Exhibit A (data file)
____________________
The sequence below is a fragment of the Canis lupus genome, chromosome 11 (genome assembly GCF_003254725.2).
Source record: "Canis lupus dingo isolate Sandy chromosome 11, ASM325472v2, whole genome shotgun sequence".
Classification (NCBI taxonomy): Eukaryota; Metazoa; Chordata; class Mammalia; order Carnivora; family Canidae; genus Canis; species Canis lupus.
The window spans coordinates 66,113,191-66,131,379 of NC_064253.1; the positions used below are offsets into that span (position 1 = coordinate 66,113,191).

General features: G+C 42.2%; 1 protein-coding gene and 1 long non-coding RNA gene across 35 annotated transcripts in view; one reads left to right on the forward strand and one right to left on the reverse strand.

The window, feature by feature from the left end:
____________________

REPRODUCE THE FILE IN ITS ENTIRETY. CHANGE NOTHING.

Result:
The sequence below is a fragment of the Canis lupus genome, chromosome 11 (genome assembly GCF_003254725.2).
Source record: "Canis lupus dingo isolate Sandy chromosome 11, ASM325472v2, whole genome shotgun sequence".
Classification (NCBI taxonomy): Eukaryota; Metazoa; Chordata; class Mammalia; order Carnivora; family Canidae; genus Canis; species Canis lupus.
The window spans coordinates 66,113,191-66,131,379 of NC_064253.1; the positions used below are offsets into that span (position 1 = coordinate 66,113,191).

General features: G+C 42.2%; 1 protein-coding gene and 1 long non-coding RNA gene across 35 annotated transcripts in view; one reads left to right on the forward strand and one right to left on the reverse strand.

The window, feature by feature from the left end: